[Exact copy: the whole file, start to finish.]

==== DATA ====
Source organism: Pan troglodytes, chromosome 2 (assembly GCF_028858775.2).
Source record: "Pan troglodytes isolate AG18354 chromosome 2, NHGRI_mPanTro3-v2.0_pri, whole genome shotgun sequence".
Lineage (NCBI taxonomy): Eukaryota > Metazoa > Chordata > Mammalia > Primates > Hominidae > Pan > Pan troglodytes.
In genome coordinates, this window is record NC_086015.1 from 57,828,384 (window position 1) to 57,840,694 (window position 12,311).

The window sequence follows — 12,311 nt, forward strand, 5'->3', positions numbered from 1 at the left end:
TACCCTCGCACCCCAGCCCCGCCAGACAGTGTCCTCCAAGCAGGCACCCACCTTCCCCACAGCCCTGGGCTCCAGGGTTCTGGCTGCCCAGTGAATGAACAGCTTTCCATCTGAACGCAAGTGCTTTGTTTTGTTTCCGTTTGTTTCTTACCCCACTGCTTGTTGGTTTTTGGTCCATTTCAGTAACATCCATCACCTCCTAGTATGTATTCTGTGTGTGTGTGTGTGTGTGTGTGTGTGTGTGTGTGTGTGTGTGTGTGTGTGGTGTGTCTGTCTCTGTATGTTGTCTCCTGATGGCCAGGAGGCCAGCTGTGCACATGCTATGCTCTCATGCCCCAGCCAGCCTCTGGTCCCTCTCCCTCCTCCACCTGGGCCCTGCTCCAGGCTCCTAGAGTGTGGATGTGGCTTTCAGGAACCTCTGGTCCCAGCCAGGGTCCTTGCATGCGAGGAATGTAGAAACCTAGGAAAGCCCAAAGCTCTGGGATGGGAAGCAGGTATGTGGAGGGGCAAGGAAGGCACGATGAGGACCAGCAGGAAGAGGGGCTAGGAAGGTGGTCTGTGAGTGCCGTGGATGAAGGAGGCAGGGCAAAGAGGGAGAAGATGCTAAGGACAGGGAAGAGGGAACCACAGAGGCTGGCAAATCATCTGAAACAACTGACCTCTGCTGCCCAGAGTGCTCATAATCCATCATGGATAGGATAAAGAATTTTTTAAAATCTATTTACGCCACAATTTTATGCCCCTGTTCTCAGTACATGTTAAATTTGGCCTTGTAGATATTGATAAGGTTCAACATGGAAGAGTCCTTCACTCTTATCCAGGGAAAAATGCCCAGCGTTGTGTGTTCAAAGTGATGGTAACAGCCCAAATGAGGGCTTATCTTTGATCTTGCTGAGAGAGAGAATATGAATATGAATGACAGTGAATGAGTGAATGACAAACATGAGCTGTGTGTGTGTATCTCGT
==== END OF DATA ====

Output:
Source organism: Pan troglodytes, chromosome 2 (assembly GCF_028858775.2).
Source record: "Pan troglodytes isolate AG18354 chromosome 2, NHGRI_mPanTro3-v2.0_pri, whole genome shotgun sequence".
Lineage (NCBI taxonomy): Eukaryota > Metazoa > Chordata > Mammalia > Primates > Hominidae > Pan > Pan troglodytes.
In genome coordinates, this window is record NC_086015.1 from 57,828,384 (window position 1) to 57,840,694 (window position 12,311).

The window sequence follows — 12,311 nt, forward strand, 5'->3', positions numbered from 1 at the left end:
TACCCTCGCACCCCAGCCCCGCCAGACAGTGTCCTCCAAGCAGGCACCCACCTTCCCCACAGCCCTGGGCTCCAGGGTTCTGGCTGCCCAGTGAATGAACAGCTTTCCATCTGAACGCAAGTGCTTTGTTTTGTTTCCGTTTGTTTCTTACCCCACTGCTTGTTGGTTTTTGGTCCATTTCAGTAACATCCATCACCTCCTAGTATGTATTCTGTGTGTGTGTGTGTGTGTGTGTGTGTGTGTGTGTGTGTGTGTGTGTGTGTGGTGTGTCTGTCTCTGTATGTTGTCTCCTGATGGCCAGGAGGCCAGCTGTGCACATGCTATGCTCTCATGCCCCAGCCAGCCTCTGGTCCCTCTCCCTCCTCCACCTGGGCCCTGCTCCAGGCTCCTAGAGTGTGGATGTGGCTTTCAGGAACCTCTGGTCCCAGCCAGGGTCCTTGCATGCGAGGAATGTAGAAACCTAGGAAAGCCCAAAGCTCTGGGATGGGAAGCAGGTATGTGGAGGGGCAAGGAAGGCACGATGAGGACCAGCAGGAAGAGGGGCTAGGAAGGTGGTCTGTGAGTGCCGTGGATGAAGGAGGCAGGGCAAAGAGGGAGAAGATGCTAAGGACAGGGAAGAGGGAACCACAGAGGCTGGCAAATCATCTGAAACAACTGACCTCTGCTGCCCAGAGTGCTCATAATCCATCATGGATAGGATAAAGAATTTTTTAAAATCTATTTACGCCACAATTTTATGCCCCTGTTCTCAGTACATGTTAAATTTGGCCTTGTAGATATTGATAAGGTTCAACATGGAAGAGTCCTTCACTCTTATCCAGGGAAAAATGCCCAGCGTTGTGTGTTCAAAGTGATGGTAACAGCCCAAATGAGGGCTTATCTTTGATCTTGCTGAGAGAGAGAATATGAATATGAATGACAGTGAATGAGTGAATGACAAACATGAGCTGTGTGTGTGTATCTCGT